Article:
While I continued writing about sports and many other things—city government, general features—through my abbreviated college years, I began to realize that the work I really enjoyed and was best suited to temperamentally occurred inside the office, as a copy editor and page designer. Between 1992 and 2003, I did almost nothing in the way of bylined journalism. I enjoyed working with words, shaping coverage, watching a newspaper come together from a stack of page dummies to words and photos and ads in the course of a single evening. I’d also seen enough of life as a sportswriter to know that the glory I sensed as a youngster was but an illusion. You spend your time among athletes, but you are not their peers. By necessity, it is often an adversarial relationship. And let me tell you, there’s nothing glamorous about pounding out a 20-inch game story in 15 minutes so you can beat deadline, although that kind of discipline is a pretty good cure for writer’s block. It’s no wonder that a lot of good sportswriters have made good novelists, too.
I ventured once more into the field in the summer of 2003. As I moved up the editorial ranks at the big newspaper in California where I worked, I’d started asking for an opportunity to spend a season on one of our major sports beats, so I could know what people I’d be supervising went through in their day-to-day life. That summer, two weeks before the start of training camp, I was handed the Oakland Raiders beat.
There’s much I could say about the experience. A monthlong stay in Napa for training camp didn’t suck. Nor did the travel and the food. The job itself was a slog, one made more challenging by just how bad the Raiders were that year. The season after their disastrous Super Bowl against Tampa Bay, the Raiders went 4-12 and endured a locker room revolt, their coach calling them “the dumbest team in America” and a steroid scandal. I wrote a lot, often without much underlying material, as players made themselves scarce during the times the locker room was open to the press. We finished the season in San Diego, and I was sick as a dog, unable to hear out of one ear and just trying to stay alert up in the press box. Try writing a gamer, a notebook and a sidebar under those conditions.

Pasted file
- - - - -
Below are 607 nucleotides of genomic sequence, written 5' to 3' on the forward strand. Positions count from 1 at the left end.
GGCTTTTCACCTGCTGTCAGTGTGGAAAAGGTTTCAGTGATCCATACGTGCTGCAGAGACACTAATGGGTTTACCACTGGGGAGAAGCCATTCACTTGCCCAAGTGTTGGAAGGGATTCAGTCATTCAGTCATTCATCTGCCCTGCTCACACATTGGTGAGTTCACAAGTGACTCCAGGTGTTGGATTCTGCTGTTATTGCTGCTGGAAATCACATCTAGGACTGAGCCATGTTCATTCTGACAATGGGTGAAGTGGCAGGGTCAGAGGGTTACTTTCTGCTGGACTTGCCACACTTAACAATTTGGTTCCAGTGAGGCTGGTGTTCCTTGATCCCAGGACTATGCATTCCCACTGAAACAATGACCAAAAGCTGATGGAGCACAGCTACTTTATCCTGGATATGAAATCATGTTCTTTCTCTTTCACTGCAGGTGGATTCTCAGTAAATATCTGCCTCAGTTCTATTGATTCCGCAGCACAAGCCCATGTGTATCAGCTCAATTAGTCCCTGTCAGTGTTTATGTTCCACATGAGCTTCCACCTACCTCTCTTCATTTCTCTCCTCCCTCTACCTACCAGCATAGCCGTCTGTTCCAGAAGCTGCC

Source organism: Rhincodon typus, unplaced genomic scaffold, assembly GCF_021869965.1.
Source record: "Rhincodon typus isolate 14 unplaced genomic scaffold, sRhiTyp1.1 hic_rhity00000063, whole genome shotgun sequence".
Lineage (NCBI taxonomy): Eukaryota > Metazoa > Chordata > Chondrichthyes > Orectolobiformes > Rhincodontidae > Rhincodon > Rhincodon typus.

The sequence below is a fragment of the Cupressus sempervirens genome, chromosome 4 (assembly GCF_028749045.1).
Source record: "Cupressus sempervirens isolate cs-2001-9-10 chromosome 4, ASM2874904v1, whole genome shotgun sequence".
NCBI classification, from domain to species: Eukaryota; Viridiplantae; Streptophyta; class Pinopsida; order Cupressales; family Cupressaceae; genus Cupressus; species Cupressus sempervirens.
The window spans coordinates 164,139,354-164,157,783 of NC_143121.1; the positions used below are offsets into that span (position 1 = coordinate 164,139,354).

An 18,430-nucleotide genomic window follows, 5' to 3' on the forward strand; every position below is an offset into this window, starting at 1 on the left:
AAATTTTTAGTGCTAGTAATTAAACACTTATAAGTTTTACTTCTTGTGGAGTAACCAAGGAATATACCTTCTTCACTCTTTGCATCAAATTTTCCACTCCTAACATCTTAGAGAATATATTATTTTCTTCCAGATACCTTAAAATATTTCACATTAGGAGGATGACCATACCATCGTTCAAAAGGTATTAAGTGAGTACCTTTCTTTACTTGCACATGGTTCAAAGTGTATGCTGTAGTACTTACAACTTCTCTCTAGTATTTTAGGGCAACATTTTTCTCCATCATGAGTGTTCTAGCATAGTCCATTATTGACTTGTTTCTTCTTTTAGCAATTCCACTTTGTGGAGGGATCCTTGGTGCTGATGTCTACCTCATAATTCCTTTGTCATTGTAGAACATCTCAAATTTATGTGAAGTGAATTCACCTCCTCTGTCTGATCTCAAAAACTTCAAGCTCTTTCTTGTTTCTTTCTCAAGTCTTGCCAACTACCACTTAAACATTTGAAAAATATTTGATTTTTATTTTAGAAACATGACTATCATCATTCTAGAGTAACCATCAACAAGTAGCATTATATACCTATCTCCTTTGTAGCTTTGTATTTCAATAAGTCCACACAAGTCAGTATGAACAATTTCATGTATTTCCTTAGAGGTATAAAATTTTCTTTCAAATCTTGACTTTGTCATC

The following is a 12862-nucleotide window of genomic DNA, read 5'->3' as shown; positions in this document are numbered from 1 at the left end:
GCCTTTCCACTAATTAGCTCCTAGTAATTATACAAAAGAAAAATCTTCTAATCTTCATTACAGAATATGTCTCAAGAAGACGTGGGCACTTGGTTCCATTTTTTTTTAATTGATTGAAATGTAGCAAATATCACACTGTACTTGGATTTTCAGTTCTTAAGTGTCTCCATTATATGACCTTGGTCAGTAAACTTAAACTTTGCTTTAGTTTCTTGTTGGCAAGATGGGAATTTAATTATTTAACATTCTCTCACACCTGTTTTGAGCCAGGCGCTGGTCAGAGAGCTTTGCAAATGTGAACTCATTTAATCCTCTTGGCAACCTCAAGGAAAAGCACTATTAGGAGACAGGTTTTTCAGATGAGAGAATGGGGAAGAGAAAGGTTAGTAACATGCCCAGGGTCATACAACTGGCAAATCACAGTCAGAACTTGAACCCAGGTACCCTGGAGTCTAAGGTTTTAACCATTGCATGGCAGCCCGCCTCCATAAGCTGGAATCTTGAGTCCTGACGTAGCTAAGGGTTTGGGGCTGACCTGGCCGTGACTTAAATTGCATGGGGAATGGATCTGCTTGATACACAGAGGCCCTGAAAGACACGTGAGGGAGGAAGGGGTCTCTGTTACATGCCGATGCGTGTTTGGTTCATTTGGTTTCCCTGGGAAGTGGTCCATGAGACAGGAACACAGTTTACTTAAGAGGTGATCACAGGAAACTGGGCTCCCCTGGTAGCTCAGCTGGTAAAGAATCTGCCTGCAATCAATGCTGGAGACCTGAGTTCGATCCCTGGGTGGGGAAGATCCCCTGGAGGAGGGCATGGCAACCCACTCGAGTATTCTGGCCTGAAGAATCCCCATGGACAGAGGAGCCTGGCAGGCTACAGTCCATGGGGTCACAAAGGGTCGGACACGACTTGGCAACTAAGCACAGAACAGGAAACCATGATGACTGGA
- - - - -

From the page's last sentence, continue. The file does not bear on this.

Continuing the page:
But you know what? I loved the job, and I harbored some hope that I’d be allowed to do something else—maybe a baseball season, an entirely different animal from a coverage perspective—before my bosses called me back to the office and gave me the promotion I’d been seeking.
Even now, more than 10 years clear of that, I can tell someone I once covered the Oakland Raiders and the conversation stops and turns to that gig. I’ve met people who do far more important work than sportswriting, who want nothing more than to talk about covering games. You see it in their eyes, that glimmer that says, “Man, getting paid to watch sports.” You see it, and you know. They think they’d do just about anything for that kind of job.
When I was preparing to write my latest novel, The Fallow Season of Hugo Hunter, one of my biggest deliberations was on the subject of voice. I didn’t want Hugo, the broken-down boxer at the center of the story, to do the telling; something about that struck me as entirely too self-aware. A pulled-back point of view, such as third person, seemed too detached. In the end, I settled on Mark Westerly, the sportswriter who has spent most of his career covering Hugo, as the narrator. I knew what someone like Hugo—at the end of a never-quite-made-it career, burdened by bad decisions and addiction—would look like through the eyes of someone like Mark. I imbued their relationship with a sort of codependence, a shorthand developed over long years spent in each other’s presence. I know a lot of sportswriters, and not a single one of them has written everything he knows—there’s too much common knowledge that either can’t be sourced in the way newspapers demand or doesn’t have direct relevance to the day-in, day-out churn of coverage.
In this new book, however, Mark Westerly finally does unburden himself of all the knowledge he’s buried deep. Those revelations hold the power to destroy Hugo and himself—or, possibly, to set them free.